2. Experimental

2.1. Battery Cell

The pouch type Li-ion power cell has NMC as the cathode material and graphite as the anode material. Specific parameters of the battery cell are shown in Table 1.

2.2. Experimental Equipment

The EIS analysis was carried out using the German Zahner-Zennium electrochemical workstation. During the HPPC test, charge and discharge of the battery cell were performed using the United States Bitroded MCV Series battery test system. Environmental conditions with a constant temperature and humidity were provided by the Giant Force chamber.

The E[V.sup.+]-ARC produced by Thermal Hazard Technology was used for the measuring of specific heat capacity and heat generation of the battery. During the test of the battery thermal behavior, Arbin battery test system was coupled with the E[V.sup.+]-ARC in utilization during various charging and discharging processes, as shown in Figure 1.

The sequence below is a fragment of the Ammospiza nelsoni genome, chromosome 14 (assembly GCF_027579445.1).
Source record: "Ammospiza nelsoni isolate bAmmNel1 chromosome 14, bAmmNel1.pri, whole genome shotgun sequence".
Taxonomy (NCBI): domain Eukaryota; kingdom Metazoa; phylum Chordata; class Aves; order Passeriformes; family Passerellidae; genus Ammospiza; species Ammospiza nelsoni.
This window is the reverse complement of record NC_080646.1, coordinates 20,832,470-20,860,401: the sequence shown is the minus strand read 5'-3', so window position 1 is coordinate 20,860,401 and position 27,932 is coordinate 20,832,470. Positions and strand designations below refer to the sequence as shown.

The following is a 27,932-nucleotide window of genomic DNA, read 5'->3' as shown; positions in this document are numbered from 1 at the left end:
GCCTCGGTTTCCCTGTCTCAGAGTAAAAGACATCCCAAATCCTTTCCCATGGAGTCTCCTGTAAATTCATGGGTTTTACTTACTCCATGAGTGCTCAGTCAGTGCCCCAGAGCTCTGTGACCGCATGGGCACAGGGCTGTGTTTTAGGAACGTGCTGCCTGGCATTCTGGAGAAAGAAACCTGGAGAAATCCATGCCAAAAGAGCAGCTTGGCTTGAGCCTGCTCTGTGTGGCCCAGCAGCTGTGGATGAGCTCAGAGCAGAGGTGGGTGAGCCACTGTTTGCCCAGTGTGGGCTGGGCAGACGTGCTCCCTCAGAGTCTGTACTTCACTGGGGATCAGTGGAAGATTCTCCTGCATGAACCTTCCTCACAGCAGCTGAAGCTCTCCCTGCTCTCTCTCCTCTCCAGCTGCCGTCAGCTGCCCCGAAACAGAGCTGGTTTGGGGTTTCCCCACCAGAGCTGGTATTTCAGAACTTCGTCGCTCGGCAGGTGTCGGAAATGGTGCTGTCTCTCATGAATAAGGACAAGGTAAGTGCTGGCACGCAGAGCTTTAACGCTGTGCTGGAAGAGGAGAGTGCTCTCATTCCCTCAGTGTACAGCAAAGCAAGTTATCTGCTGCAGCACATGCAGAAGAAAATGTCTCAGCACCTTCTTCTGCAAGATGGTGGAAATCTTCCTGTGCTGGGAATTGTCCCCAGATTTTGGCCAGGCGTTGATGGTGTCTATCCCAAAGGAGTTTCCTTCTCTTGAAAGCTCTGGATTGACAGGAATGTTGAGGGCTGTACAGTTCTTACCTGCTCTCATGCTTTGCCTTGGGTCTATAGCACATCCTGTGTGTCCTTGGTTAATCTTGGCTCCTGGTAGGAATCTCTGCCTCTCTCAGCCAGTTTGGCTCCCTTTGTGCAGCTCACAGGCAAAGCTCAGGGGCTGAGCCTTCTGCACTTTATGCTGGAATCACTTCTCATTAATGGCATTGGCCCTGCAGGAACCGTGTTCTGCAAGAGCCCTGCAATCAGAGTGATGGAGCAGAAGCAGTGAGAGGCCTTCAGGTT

2.3. Experimental Methods and Procedures

2.3.1. HPPC Test HPPC test determines the cell charging and discharging resistances by measuring the cell voltage correspondence when the battery is applied with pulse currents. Referring to the method proposed in literature [17], the test procedures are as follow. Firstly the cell is fully charged, then with a DOD (Depth of discharge) step of 10%, the battery is adjusted to certain DOD. Then the cell was charged and discharged with a pulse current of 10 seconds at each DOD. The charging and discharging pulse current rates are 2.5 C and 3 C, respectively. The rest times before the pulse charge and discharge are all set as 1 hour. Figure 2 shows the current and battery voltage in variation with time during the HPPC test.

DC internal resistance of the lithium ion battery consists of two parts, i.e., ohmic resistance and polarized resistance. As shown in Figure 2(b), when the battery is applied with a charging pulse current, the battery's close circuit voltage jumps immediately due to the ohm internal resistance, and rises gradually due to the polarization resistance. The differences between the initial potential with that at 0.1 s and 10s are considered to be the ohmic internal resistance (also called as the 0.1 s resistance) and the total internal resistance (also called as the 10s resistance), which can be calculated using the Equations 2 and 3.

[R.sub.0] = [[[DELTA]U.sub.0]/I] = [|[U.sub.1]-[U.sub.0]|/I] (2)